Tuesday, July 14, 2009

Life after the Biggest Loser

I'm not a big fan of the Biggest Loser.

For those of you who aren't familiar with it the Biggest Loser is a "reality" television show that features extremely overweight folks living on a ranch for 6 months and undereating and overexercising in order to lose weight and potentially win $500,000.

Not exactly the reality that most of my patients face.

In terms of the show's participants life post-show is a mixed bag. Some will parlay their weight loss into new lifestyles and in some cases, new careers.

Unfortunately others won't fare as well.

Now while it's certainly true that there is recidivism with all weight loss programs my beef is not that contestants regain weight, it's what they're taught. Watching the Biggest Loser I can't help but feel that the message it ultimately teaches is that all weight is bad and the scale is the only determinant of how you're doing.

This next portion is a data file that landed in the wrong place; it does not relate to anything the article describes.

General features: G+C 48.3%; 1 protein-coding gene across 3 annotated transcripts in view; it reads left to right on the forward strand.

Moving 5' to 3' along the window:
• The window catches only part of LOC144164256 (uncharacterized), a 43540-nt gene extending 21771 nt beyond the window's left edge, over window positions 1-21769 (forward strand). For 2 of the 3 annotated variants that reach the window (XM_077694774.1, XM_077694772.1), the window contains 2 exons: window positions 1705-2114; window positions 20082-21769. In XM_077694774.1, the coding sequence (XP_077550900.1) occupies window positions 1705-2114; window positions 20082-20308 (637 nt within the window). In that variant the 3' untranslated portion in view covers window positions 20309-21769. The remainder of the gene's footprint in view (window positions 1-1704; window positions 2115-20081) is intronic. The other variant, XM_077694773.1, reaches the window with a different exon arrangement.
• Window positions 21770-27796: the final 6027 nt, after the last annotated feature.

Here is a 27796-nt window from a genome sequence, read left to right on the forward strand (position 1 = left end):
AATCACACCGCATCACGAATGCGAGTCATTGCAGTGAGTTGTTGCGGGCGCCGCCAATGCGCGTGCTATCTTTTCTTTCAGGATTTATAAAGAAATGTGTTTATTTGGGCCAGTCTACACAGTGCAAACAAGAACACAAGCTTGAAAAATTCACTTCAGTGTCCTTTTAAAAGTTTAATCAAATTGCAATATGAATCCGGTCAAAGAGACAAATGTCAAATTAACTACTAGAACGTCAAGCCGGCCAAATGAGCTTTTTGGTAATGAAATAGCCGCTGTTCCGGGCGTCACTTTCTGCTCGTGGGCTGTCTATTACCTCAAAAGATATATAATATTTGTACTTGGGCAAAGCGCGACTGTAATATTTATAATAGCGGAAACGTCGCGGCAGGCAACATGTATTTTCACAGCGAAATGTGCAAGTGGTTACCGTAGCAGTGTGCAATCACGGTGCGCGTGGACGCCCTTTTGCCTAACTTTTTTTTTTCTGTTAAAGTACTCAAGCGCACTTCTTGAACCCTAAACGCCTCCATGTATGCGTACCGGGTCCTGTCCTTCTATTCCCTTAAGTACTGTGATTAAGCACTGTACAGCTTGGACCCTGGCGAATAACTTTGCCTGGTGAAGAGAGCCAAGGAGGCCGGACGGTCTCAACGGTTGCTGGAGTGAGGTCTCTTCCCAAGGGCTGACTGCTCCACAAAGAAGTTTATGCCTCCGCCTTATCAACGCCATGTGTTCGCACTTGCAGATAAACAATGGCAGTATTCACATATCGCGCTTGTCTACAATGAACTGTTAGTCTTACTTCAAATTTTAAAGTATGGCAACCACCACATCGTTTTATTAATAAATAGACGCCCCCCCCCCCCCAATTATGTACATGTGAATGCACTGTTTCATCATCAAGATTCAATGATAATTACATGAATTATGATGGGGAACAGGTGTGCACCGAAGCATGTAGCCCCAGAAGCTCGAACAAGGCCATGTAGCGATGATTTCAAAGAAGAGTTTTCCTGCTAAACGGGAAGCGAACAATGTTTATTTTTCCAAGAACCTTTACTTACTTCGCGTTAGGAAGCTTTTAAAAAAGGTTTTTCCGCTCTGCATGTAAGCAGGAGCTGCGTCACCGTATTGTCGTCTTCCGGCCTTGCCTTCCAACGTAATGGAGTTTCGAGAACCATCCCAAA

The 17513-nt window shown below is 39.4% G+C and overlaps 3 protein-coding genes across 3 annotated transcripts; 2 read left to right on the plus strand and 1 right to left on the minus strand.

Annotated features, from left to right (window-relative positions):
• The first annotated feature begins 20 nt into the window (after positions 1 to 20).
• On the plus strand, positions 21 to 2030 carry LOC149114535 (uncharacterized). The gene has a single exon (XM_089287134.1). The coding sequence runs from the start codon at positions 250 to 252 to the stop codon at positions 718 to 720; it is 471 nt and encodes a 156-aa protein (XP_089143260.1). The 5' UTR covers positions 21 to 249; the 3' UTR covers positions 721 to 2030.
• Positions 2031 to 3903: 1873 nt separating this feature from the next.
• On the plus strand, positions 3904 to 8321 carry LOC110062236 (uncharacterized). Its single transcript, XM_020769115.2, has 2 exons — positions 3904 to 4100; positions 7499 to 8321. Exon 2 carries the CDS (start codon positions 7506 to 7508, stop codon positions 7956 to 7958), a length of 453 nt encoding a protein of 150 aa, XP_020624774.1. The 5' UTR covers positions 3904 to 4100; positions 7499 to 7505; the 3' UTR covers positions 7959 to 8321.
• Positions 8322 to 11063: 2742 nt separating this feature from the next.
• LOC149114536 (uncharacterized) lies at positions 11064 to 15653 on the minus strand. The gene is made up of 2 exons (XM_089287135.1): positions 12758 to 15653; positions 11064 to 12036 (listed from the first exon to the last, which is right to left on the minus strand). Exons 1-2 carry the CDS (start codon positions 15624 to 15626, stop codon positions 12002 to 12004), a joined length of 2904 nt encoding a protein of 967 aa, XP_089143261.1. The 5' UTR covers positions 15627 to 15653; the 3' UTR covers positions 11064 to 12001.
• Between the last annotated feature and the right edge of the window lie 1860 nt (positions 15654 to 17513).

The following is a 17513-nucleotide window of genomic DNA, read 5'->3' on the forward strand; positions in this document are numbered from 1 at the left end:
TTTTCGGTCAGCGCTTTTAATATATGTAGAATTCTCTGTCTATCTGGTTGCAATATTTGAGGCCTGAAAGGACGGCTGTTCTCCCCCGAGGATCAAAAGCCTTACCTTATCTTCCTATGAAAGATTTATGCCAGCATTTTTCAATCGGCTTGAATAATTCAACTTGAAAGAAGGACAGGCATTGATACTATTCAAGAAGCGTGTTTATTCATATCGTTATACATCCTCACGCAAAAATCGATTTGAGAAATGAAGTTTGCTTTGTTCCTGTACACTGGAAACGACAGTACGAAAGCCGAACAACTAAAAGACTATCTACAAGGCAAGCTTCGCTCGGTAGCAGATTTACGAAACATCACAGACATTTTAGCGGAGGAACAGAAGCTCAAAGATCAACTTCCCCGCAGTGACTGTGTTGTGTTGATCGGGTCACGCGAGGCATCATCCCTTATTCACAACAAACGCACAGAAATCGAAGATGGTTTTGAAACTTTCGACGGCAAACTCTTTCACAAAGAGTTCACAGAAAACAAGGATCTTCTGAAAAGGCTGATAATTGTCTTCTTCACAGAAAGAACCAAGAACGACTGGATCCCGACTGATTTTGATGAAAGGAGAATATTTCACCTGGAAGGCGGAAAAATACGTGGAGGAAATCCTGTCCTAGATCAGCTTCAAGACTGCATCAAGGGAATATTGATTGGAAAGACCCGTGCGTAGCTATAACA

I think scales tell you what you weigh whereas you tell yourself how you're doing, where how you're doing depends on what you're actually doing. Are you eating in a manner that is both healthy and enjoyable? Are you exercising as much as you can happily include into your busy life?

I came across this article and video online detailing the struggles of a former runner up on the Biggest Loser - Kai. It's well worth the read. Here's a snippet,

"The philosophy of the show -- to radically change diets and exercise patterns of obese people -- seemed to have a hidden message about her character, Zwierstra said. It seemed to say that weakness made people fat. If they just had discipline, if they weren't lazy, they could be thin."
There was a video too - I've included it below. Sadly it's a lot more real than the Biggest Loser will ever be.